Regular vaccination is an effective way to protect dogs from dangerous diseases. The principle of the protective effect of vaccinations is simple: the dog’s immune system is confronted with killed or weakened – i.e. harmless – pathogens and thus gets to know its enemies. It has the opportunity to develop effective weapons against these pathogens and to rehearse the emergency. If an infection actually does occur, the immune system is prepared and can destroy the pathogens before the disease breaks out.
Most veterinarians and scientists agree that the dog must have a good basic immunization against rabies, distemper, parvovirus, leptospiros and Hcc. This requires at least two vaccinations every four weeks. For some of these diseases, under certain circumstances, e.g. in puppies or when there is a high level of infection, a third vaccination as part of the basic immunization can be useful.
These frequent vaccinations are used for basic immunization and are necessary in order to build up robust vaccination protection. Because it is possible that the first vaccinations are not yet effective. This has to do with the way vaccines work and the properties of breast milk in the first few days. Vaccines imitate pathogens and thus induce the body’s own immune system to form antibodies (defense substances) against these pathogens. Sometimes the puppies are vaccinated with a so-called Parvo Puppy vaccine between the sixth and eighth week, because it is not known whether the young animal still has antibodies from its mother’s milk. Then from the eighth week onwards they are vaccinated against SHLP and from the twelfth week onwards against SHLPT. If you vaccinate the animals later, you run the risk of disease during the so-called immunological gap – this is the period in which there are no more maternal antibodies in the blood of the animal and the own immune system has not yet had the opportunity to produce antibodies .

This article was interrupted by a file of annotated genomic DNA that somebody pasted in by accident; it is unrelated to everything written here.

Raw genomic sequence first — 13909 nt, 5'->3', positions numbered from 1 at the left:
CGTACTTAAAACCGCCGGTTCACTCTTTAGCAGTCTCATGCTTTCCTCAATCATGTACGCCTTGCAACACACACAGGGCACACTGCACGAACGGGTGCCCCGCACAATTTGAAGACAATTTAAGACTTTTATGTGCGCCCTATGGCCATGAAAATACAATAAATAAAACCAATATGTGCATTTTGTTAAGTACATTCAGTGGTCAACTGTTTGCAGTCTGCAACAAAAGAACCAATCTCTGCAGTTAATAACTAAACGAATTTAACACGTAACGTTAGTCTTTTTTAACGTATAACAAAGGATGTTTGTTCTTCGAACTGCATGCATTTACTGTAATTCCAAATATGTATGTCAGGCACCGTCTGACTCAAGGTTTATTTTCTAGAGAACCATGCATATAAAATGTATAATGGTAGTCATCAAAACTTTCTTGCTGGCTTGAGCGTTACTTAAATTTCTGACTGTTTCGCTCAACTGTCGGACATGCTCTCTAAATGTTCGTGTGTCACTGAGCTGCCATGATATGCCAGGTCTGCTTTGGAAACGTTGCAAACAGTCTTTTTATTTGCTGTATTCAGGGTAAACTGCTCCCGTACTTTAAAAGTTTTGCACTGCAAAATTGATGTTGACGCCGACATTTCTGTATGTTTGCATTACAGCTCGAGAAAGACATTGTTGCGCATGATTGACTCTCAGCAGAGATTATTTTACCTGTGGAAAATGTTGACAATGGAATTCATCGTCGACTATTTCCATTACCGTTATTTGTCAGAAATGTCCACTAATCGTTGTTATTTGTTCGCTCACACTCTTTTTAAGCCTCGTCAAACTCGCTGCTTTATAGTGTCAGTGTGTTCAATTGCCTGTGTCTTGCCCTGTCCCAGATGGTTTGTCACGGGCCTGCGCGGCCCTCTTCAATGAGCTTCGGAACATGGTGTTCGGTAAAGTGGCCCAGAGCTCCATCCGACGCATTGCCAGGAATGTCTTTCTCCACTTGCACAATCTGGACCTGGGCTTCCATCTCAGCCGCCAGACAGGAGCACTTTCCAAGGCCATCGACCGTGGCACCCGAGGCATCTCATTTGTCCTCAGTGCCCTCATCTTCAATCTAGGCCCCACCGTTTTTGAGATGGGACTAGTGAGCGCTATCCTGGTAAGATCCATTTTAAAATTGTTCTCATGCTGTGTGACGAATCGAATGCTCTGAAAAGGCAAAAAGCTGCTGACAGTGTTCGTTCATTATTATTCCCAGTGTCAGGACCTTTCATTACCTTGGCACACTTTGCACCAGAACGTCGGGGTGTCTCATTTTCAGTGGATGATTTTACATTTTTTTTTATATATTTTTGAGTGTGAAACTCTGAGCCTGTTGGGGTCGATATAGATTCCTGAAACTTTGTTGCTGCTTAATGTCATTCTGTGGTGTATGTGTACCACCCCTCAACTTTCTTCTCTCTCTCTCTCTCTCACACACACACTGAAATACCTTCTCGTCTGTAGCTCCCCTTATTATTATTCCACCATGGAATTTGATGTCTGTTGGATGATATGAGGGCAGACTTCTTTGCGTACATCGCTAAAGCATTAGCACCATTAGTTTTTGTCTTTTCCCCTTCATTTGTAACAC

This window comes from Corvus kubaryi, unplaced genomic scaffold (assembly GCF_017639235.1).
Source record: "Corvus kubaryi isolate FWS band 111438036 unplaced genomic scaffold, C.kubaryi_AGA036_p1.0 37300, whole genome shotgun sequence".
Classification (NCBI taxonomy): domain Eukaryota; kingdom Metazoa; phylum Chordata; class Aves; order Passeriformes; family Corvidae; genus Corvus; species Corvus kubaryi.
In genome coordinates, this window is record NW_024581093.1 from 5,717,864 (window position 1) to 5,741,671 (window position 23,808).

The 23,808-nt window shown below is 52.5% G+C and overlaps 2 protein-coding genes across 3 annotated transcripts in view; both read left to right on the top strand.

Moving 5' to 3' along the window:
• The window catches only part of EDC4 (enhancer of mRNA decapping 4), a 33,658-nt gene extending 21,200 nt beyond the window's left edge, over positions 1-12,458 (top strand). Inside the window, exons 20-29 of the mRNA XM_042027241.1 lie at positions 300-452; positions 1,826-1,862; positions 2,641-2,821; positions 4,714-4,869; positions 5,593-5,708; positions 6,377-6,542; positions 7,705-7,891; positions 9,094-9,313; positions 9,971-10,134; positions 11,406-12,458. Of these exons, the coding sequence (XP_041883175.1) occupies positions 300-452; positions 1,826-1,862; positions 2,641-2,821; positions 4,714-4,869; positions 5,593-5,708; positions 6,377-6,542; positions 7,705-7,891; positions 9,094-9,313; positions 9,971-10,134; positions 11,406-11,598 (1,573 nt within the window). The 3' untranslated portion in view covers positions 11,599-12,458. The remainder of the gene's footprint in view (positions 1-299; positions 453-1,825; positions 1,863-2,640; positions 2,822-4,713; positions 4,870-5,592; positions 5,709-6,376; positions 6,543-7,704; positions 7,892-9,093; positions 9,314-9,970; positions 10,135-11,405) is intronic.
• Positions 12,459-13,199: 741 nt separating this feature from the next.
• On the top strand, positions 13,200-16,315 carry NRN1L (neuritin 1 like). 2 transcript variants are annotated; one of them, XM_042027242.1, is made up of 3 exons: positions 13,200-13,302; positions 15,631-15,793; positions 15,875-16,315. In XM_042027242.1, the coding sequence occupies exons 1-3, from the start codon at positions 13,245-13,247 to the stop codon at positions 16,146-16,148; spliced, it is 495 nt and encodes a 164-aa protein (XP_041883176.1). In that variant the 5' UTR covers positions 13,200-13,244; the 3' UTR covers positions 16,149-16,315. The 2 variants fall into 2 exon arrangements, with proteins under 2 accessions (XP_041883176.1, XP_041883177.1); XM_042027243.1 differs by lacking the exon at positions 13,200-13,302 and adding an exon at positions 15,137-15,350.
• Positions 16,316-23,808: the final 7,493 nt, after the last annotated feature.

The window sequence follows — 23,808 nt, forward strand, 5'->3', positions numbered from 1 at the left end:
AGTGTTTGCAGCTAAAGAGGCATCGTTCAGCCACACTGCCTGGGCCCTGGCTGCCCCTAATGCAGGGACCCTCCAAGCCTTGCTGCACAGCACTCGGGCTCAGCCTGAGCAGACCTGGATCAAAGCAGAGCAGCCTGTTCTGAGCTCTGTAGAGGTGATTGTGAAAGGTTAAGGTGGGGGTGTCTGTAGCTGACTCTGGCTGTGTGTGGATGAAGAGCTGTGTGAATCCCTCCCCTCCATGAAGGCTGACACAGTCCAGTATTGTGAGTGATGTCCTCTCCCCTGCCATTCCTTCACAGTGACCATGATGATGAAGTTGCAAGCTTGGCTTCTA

After the primary series, the immunization must be regularly boosted to remain effective. The intervals depend on the vaccine used. In December 2005, the rabies vaccination was changed so that dogs can be vaccinated against rabies at intervals according to the instructions of the vaccine manufacturer. These intervals can be up to three or four years, depending on the manufacturer. Some other vaccination components do not necessarily have to be re-vaccinated annually with modern vaccines. This meets the wishes of many participants not to have dogs vaccinated more often than necessary. However, the annual booster vaccination against leptospirosis has remained the same. If the dog travels abroad, the owner still has to prove a valid rabies vaccination with the help of the entry in the pet passport.